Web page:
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ny. Determined that the State should not be manacled without a struggle, and fully informed that Lyon meditated seizing the capital at Jefferson City, Governor Jackson, in June, issued a call for fifty thousand volunteers, and transferred the archives to Boonville, about eighty miles above, on the Missouri River. Ex-Governor Sterling Price was named general in chief of these forces, whenever they could be gathered, and seven or eight brigadiers appointed to assist him, including Rains, Parsons, and others. Brigadier-General Gabriel J. Rains is a North-Carolinian, and has greatly distinguished himself throughout the Missouri campaign. He is about fifty years of age ; entered the U. S. service as brevet Second Lieutenant First Infantry, July first, 1827 ; Brevet Major, August twentieth, 1847, and held that rank in the Fourth Infantry when he joined Price in June, 1861. He was immediately appointed Brigadier General by Governor Jackson, and has been present in almost every fig
others, were devastating the whole country on his left flank, and threatened to get in his rear. Suddenly diverging from his proper route, Price sent Rains and Parsons up in that direction, with a small force of determined men; and so secretly was the expedition conducted, that they unexpectedly came upon Lane at a creek called good position north-north-east of the breastworks, and with two batteries maintained an effective and destructive fire upon them, from which there was no escape; Parsons moved up south-south-west, and was also favorably posted; each of these brigades having supports-within call, should the enemy sally down from the hill, and attemaring that Sturgis was fast approaching the north ferry landing, Price got up steam on his captured boats, and transported a strong force over to that side, under Parsons, who managed the enterprise so warily, that Sturgis barely escaped capture; his whole command retreated in the wildest disorder, leaving hundreds of tents, camp e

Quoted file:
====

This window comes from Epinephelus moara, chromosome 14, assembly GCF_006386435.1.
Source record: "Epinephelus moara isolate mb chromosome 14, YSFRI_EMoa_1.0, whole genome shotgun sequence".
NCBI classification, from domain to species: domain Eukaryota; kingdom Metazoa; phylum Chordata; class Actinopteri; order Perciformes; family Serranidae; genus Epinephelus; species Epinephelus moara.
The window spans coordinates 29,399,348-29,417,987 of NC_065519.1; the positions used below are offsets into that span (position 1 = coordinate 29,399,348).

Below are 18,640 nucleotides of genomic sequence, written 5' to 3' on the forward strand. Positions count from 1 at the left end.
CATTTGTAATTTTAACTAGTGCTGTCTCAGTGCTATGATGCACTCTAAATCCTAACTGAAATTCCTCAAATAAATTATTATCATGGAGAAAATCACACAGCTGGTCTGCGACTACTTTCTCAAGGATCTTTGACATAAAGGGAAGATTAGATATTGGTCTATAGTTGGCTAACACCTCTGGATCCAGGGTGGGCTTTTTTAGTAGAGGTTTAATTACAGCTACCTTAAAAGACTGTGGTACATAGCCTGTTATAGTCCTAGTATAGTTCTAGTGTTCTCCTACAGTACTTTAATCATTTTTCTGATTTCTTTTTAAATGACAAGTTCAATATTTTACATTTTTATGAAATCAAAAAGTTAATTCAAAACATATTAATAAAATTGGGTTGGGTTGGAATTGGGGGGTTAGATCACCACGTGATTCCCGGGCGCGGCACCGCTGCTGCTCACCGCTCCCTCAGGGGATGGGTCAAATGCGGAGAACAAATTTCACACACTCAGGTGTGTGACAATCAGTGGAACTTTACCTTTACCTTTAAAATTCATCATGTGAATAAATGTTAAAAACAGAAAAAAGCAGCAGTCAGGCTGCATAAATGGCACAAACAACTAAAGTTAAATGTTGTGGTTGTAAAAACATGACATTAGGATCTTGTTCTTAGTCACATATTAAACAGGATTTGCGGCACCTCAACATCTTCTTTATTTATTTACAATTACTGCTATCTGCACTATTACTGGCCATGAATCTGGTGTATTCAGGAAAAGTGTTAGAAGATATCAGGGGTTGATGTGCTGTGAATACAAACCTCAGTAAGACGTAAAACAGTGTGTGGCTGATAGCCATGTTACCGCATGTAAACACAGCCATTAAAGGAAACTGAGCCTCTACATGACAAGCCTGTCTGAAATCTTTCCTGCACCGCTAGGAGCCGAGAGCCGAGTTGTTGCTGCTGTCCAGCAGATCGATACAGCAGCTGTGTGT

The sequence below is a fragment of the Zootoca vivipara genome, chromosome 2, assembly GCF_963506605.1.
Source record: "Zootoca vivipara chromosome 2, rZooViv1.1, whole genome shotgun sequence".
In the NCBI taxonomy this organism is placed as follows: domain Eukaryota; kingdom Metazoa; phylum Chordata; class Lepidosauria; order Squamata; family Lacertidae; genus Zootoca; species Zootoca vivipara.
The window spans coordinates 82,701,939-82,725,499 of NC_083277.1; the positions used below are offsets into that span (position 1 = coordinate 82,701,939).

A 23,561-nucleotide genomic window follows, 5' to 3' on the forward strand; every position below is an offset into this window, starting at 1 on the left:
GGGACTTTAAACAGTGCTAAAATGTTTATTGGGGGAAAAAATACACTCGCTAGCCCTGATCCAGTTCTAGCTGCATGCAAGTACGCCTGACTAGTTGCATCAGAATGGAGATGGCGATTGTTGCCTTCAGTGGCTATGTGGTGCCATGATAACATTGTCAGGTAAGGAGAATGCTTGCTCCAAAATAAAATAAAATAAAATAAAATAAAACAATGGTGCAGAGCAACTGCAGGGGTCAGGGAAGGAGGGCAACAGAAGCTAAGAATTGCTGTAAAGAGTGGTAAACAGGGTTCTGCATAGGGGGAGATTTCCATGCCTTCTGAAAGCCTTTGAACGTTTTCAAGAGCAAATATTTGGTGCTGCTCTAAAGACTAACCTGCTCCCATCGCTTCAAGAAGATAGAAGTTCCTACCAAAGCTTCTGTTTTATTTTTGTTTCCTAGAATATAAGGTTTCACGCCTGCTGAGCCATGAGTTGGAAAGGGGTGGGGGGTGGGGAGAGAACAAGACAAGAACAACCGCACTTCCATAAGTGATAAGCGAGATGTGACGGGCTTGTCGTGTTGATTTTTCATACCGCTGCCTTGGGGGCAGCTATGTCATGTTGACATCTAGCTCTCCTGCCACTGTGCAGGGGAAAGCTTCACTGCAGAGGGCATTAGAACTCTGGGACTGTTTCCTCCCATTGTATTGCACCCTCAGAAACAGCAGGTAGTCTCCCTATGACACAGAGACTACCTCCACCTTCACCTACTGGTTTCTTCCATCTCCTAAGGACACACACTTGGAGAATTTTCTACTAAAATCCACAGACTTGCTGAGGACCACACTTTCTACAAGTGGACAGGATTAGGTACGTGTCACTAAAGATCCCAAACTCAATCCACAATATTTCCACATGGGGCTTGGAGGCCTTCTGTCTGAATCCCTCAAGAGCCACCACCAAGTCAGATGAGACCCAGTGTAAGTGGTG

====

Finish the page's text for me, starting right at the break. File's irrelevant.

Chapter 21: Of our officers generally regimental officers surgeons and Parsons Episcopalian ministers Roman Catholic priests Jesuits on the field of battle. An army so suddenly gathered as ours, will always abound in incompetent officers. The privilege of volunteers to elect their own officers may seem at first like an excellent provision for the selection of the most competent, but-experience has proved that this privilege, uncontrolled by some competent authority, is the parent of many abuses, and countenances great incapacity. The question with the men is, not who is the best soldier, or the most experienced among us, but whom do we like best? Hence the most wealthy are usually selected for offices of importance and trust, although experience almost invariably proves that the greatest amount of talent is found in the modest and unpretending. We had not been in service long ere this was.apparent to all, and though many officers were nothing but an incumbr